In the present study patients were evaluated by the time taken for fracture union, range of motion and through the demerit score system of Gartland and Werley. The study subjects were in the age group of 20 to 70 years with a mean age of 39.6 years. A study done by Kevin C, Chung et al the average age of the patients was 48.9 years with minimum age of 18 years and a maximum of 83 years.11 and another study by Rohit A et al the average age of the patients was 57 years with minimum age 17 years and maximum years 79 [15,16]. A similar study done by Killic A et al average age of the patients was 45 [17]. So the mean age of the present study was found to be lesser than the previous studies. In the present study we found majority were males with a male: female ratio of 3.5: 1, whereas the study done by Hanae Minegishi et al had shown females were 80% and another study by Tank Gyaneshwar females found to be 65% [18,19]. A study by Margaret Fok WM et al study there were 56 (57.7%) male and 41 (42.3%) [20].

In our study more than 50% of the subjects had RTA and 43% had a history of fall with outstretched hand and similar studies in the past had also shown similar results. The present study shows only 5 patients had some associated injuries like ipsilateral lower third ulnar fracture, superior pubic rami fracture whereas the study done by Jacob etal and Agarwal K etal had shown the percentage of associated injuries as 28.8% and 62.5% respectively [21,22].

Proposed advantages of locked volar plating include improved pull out strength even in osteoporotic bone [23]. Internal fixation using a dorsal plate, which is greatly advocated, achieves anatomical reduction with good stability. However, a variety of complication has been documented, including irritation of subcutaneous tissue, tenosynovitis of extensor muscle, rupture of extensor tendon and even chronic pain [24].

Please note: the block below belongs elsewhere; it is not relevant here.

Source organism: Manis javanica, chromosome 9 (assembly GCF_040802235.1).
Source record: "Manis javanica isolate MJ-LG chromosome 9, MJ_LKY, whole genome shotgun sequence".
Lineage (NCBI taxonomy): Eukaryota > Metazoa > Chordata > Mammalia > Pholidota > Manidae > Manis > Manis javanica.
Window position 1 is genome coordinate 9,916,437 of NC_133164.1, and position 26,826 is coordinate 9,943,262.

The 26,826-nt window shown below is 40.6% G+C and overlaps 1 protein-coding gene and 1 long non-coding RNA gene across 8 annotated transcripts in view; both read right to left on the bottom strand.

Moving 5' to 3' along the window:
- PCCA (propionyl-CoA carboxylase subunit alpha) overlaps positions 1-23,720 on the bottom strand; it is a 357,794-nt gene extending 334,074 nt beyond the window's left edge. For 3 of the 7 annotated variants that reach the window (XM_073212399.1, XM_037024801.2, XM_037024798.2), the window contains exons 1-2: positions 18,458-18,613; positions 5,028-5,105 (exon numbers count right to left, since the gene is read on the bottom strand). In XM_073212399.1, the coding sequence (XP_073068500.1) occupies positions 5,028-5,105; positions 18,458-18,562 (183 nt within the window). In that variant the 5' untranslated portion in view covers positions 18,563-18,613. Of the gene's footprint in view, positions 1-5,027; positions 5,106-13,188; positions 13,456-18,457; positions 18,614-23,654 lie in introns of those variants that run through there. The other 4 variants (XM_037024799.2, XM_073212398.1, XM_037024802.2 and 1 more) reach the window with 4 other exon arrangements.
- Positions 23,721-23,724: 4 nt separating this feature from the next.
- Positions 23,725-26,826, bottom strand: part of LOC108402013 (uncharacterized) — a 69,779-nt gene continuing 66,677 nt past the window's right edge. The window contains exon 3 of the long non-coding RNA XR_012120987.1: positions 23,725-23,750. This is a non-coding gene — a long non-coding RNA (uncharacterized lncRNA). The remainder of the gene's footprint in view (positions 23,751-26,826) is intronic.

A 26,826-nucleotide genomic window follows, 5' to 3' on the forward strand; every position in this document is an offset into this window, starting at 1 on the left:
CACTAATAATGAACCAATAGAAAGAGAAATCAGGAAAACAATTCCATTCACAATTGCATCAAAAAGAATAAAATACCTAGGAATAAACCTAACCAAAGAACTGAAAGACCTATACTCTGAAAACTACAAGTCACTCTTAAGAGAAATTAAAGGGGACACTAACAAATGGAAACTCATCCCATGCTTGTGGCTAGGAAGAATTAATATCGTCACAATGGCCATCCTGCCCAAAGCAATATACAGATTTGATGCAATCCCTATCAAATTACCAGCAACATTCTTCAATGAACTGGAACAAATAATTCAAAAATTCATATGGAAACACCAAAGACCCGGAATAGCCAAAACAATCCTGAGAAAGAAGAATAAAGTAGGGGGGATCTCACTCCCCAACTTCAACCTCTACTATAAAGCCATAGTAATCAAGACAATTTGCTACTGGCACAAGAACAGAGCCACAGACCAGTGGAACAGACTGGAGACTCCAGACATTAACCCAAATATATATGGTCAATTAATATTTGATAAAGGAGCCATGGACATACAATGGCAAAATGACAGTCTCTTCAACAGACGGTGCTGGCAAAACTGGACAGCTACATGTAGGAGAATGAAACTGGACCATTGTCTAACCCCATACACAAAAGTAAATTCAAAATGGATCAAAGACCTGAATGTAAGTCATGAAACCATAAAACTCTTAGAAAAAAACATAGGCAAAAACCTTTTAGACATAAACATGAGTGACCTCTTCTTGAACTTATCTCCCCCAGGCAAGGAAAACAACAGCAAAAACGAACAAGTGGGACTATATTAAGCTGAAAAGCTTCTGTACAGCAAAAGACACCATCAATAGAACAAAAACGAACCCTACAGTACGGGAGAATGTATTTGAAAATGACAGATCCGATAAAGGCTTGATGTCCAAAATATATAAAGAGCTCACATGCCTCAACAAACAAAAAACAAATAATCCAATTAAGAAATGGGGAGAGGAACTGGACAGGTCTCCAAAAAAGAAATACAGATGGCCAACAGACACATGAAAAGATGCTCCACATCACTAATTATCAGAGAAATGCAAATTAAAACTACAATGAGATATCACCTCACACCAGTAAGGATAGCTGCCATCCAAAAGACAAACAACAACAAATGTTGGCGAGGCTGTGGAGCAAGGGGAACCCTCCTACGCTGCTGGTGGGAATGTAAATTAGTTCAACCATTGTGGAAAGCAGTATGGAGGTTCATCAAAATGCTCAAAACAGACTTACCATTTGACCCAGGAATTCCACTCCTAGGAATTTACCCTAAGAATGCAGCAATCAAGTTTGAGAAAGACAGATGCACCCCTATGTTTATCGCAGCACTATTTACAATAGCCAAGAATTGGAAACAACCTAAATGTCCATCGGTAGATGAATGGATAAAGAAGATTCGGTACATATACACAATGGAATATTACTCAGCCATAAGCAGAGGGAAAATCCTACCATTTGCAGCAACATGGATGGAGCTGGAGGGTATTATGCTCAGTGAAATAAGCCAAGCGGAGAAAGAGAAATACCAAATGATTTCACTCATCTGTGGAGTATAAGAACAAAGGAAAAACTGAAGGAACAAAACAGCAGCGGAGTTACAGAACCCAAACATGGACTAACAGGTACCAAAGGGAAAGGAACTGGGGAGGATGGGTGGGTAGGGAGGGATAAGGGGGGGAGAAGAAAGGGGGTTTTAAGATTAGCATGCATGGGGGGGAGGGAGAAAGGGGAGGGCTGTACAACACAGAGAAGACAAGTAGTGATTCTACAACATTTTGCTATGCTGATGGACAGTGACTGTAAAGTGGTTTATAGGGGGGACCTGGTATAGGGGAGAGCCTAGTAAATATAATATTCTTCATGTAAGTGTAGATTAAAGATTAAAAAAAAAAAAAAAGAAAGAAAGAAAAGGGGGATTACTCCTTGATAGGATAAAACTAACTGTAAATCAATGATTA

The outcome of the present study based on Gartland and Werley scoring system had shown that 97% of the subjects had an excellent to good results and only 3% had a fair outcome and none of them had a poor outcome, several studies have been done to assess the functional outcome of volar locking plate for intra articular distal radius fractures using Gartland and Werley scoring system. The initial study done by H.Drobetz et al using Volar locking plates had reported excellent results in 26(52%), good in 20(40%), fair in 3 (6%) and poor in 1(2%) patients according to Gartland and Werley scoring system [25]. Another study done Andrew W Beharrie et al reported 83 % excellent and 17 % good in elderly patients according to Gartland and Werley using LCP [26]. A study done in China by KK Wong etal had reported 24 (80%) excellent, 5(16.7%) good, 1 (3.3%) fair according to Gartland and Werley using LCP [27]. A recent Indian study by Pattanashetty et al reported 6 (18.7%) patient had excellent results, 15(46.8%) patients had good results, 6(18.7%) patients had fair results and 5(15.6%) patients had poor results [28]. Most of the results of the previous studies were almost in par with the results of our study. One of the major limitations of the present study is the sample size as only 32 patients were included in this study, so more studies of this nature with larger sample size would help to further evaluate the efficacy of volar locking plates.